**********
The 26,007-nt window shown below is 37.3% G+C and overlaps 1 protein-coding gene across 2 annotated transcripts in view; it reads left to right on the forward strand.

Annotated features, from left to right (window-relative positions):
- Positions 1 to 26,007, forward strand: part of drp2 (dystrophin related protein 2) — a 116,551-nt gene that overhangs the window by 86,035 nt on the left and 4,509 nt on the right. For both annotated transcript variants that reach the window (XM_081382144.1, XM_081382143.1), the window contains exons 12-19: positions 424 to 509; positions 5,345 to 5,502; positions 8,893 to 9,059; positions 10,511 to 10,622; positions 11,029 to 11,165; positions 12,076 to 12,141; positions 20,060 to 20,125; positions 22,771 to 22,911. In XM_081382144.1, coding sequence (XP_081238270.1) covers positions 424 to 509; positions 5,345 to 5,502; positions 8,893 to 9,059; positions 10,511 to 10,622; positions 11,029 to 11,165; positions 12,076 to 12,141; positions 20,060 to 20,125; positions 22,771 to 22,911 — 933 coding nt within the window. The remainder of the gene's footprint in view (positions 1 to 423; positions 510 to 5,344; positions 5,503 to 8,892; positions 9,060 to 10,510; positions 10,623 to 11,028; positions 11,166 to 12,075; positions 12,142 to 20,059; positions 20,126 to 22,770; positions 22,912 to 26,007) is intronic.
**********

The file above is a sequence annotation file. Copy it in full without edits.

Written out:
The 26,007-nt window shown below is 37.3% G+C and overlaps 1 protein-coding gene across 2 annotated transcripts in view; it reads left to right on the forward strand.

Annotated features, from left to right (window-relative positions):
- Positions 1 to 26,007, forward strand: part of drp2 (dystrophin related protein 2) — a 116,551-nt gene that overhangs the window by 86,035 nt on the left and 4,509 nt on the right. For both annotated transcript variants that reach the window (XM_081382144.1, XM_081382143.1), the window contains exons 12-19: positions 424 to 509; positions 5,345 to 5,502; positions 8,893 to 9,059; positions 10,511 to 10,622; positions 11,029 to 11,165; positions 12,076 to 12,141; positions 20,060 to 20,125; positions 22,771 to 22,911. In XM_081382144.1, coding sequence (XP_081238270.1) covers positions 424 to 509; positions 5,345 to 5,502; positions 8,893 to 9,059; positions 10,511 to 10,622; positions 11,029 to 11,165; positions 12,076 to 12,141; positions 20,060 to 20,125; positions 22,771 to 22,911 — 933 coding nt within the window. The remainder of the gene's footprint in view (positions 1 to 423; positions 510 to 5,344; positions 5,503 to 8,892; positions 9,060 to 10,510; positions 10,623 to 11,028; positions 11,166 to 12,075; positions 12,142 to 20,059; positions 20,126 to 22,770; positions 22,912 to 26,007) is intronic.